In my early working-life, I did a lot of different jobs. I worked as an office clerk, taxi driver, door-to-door market researcher and bank teller. I eventually got a job training new bank tellers, not realising at the time that this was my first step into my fascination with people’s experience of work and how large groups of us work together to achieve important things.
During these early stages of my career I experienced a wide variety of different organisations. Some places I felt at home and gave myself wholeheartedly to the job while in other workplaces I felt physically ill the moment I walked in the door on day one. I didn’t know it at the time, but I was experiencing something called organisational culture. In those cultures where I was fully engaged, there was always a leader who, in an almost invisible way, shaped the patterns of relationship and work to unleash the enthusiasm and talent of the team.
Soon enough, I found myself making the transition from individual contributor to first line leader, then from middle level manager through to senior leader, leading other leaders. In some roles I was very successful. In other roles in other organisations I was a dud.
All the way along, my fascination with people, work and leadership continued to grow and still does. I believe that achieving things that matter in work communities that foster the human spirit is a core part of individual and collective human life. My goal is to help grow the leaders that are authentically passionate about creating and shaping these communities. For me, the coaching relationship is a great way for people to grow themselves as a leader. One-to-one coaching creates a place where all the dimensions that go to make a great leader are open for exploration including deep questions of personal and professional values, past learnings that now get in the way, through to techniques for dealing with specific leadership situations.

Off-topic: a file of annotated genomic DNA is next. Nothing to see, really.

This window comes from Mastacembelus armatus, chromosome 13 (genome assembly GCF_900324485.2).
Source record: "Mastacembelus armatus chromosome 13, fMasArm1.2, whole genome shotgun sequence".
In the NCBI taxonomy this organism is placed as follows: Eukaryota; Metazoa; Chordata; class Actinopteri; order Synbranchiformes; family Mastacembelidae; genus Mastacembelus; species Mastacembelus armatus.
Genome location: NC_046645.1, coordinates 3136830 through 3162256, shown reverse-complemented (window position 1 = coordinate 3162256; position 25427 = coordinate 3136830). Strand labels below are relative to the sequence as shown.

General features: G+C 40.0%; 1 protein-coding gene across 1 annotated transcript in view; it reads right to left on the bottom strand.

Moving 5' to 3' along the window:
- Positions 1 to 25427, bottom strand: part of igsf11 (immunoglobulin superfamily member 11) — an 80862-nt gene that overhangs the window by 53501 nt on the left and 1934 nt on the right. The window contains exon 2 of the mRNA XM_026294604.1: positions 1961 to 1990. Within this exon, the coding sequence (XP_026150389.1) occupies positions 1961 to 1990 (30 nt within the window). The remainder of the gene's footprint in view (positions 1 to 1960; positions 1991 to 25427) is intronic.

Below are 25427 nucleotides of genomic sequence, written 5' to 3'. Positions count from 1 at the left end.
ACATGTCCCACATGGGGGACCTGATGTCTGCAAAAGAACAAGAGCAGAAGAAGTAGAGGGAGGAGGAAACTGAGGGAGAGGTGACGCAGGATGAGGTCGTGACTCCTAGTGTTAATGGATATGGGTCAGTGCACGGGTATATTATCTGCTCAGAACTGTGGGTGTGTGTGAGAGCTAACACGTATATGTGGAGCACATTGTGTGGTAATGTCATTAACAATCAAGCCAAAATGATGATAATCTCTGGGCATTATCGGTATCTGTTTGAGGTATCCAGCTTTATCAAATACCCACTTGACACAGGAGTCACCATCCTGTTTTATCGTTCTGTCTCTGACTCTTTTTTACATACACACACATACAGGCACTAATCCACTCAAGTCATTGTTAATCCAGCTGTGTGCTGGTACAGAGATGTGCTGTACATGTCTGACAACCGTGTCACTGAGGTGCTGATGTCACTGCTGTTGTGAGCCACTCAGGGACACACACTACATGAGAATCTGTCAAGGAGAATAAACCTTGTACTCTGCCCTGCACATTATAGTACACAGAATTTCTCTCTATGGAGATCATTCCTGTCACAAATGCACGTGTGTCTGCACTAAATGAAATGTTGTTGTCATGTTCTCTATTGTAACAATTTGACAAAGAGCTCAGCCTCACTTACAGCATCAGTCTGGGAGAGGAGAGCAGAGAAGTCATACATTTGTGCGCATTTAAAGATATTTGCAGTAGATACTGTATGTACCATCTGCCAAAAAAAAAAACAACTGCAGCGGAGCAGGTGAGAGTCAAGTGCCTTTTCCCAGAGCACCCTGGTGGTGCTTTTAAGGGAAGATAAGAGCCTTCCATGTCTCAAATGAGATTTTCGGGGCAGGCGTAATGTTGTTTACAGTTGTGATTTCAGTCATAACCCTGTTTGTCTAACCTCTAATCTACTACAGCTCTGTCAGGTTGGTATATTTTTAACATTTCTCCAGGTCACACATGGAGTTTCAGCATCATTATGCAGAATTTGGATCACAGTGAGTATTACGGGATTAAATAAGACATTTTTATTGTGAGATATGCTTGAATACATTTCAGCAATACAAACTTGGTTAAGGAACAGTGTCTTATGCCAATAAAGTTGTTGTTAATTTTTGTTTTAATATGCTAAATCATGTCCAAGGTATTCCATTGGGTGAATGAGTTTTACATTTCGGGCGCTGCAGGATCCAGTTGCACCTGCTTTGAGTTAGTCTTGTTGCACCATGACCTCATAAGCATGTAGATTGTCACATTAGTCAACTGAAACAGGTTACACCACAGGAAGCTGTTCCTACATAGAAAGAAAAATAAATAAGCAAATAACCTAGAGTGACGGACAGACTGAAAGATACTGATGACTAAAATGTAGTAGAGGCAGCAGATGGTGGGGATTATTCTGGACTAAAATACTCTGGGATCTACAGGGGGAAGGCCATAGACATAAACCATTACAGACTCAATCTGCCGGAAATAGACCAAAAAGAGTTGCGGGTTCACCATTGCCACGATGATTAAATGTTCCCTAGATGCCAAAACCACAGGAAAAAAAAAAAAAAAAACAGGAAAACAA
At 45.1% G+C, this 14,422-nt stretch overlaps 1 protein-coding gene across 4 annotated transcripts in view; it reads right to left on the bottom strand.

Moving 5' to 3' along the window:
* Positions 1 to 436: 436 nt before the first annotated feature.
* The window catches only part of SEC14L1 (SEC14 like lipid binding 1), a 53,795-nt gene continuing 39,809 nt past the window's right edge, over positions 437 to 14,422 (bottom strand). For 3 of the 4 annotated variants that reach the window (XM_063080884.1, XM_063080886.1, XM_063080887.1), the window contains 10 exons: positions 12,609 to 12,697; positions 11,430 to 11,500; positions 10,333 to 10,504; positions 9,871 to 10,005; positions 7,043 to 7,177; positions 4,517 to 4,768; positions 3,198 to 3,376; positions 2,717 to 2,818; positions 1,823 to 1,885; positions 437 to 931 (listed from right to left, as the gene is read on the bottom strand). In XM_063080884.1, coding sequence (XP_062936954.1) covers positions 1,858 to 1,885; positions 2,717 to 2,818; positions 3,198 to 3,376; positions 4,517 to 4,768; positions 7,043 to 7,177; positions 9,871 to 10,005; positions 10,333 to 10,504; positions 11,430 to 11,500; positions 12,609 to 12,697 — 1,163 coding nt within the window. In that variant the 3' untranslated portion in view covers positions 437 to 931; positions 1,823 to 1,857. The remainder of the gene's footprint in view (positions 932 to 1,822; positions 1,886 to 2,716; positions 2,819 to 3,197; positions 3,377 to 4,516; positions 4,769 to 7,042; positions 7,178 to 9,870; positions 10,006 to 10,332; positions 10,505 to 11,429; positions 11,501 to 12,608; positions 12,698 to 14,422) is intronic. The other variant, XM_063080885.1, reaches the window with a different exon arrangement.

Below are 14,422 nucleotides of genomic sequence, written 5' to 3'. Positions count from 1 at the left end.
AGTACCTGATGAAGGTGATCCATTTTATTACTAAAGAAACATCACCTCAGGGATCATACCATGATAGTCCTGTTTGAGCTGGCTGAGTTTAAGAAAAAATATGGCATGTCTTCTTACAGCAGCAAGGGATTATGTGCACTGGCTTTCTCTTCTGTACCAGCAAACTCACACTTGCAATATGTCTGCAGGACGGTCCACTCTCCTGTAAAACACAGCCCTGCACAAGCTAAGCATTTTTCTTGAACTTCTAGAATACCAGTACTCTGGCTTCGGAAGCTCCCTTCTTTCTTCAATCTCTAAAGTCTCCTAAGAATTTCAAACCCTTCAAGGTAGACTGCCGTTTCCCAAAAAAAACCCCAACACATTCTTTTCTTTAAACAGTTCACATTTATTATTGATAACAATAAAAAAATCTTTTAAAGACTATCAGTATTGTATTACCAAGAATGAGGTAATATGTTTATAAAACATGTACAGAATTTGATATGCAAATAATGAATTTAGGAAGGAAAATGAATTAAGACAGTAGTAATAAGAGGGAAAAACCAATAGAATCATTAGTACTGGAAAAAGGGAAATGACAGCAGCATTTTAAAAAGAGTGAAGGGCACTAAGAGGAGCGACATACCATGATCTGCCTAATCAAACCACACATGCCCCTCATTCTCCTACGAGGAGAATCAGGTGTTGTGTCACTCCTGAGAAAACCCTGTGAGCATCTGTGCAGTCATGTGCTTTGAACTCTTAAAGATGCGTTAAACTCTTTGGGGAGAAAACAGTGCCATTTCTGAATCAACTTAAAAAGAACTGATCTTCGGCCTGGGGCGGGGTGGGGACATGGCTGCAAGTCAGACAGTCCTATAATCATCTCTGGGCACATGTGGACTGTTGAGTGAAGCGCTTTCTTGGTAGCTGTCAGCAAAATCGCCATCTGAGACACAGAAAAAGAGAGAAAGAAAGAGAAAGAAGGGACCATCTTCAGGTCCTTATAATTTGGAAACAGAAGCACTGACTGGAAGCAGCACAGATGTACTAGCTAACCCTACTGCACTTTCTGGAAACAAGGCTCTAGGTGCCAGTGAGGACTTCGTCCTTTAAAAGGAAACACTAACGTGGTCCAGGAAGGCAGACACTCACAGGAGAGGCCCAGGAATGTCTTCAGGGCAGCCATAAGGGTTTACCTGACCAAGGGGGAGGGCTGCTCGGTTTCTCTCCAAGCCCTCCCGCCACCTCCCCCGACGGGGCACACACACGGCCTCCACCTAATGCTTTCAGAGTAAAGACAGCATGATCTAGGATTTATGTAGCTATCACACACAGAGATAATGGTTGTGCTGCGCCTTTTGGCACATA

That’s why I love coaching work. It’s the space where real human beings can grow to have optimal impact on the future.
Contrary to the image of the perfect, heroic individual leader gushing with charisma and certainty, most leaders in large, complex organisations are actually ordinary human beings trying to do extraordinary things. And that’s why I love coaching them. Leading is not simple, it is not a formula and it requires the engagement of the whole person. I love building a supportive relationship with these ordinary-extraordinary people and helping them grapple with the challenges and sometime tedious disciplines of leadership. And I love it when they get a breakthrough.
A breakthrough on a project, overcoming a personal fear that is constraining their success, a breakthrough with a team or important stakeholder. Many of these breakthroughs and shifts not only improve their performance as a leader but overflow into greater personal fulfilment in other areas of life.
For me the heart of leadership and leadership coaching is total respect for the value and giftedness of every individual human being. Human beings are way more complex than even our most clever theories about them. Respect includes honouring the learning and decisions of the past. I serve my coaching clients well when I help them to become better observers of their interpretations of themselves and the world and helping them to open up other possibilities for being and action.
It is not about 'fixing' people. I love seeing people grow in their ability to observe themselves, to take responsibility for what they can change and develop the courage to do it.
Understanding of organisational systems and how things get done in complex environments.
The role of coaching in improving individual and organisational performance.
Deep understanding of how to develop new ways of being so that we can be more effective leaders.
The Leadership Circle (TLC), Human Synergistic’s Life Style Inventory (LSI) (GSI) Leadership Impact (LI), Myers Briggs Type Indicator (MBTI) and Management Research Group Leadership Effectiveness Assessment (LEA).
Australian Human Resources Institute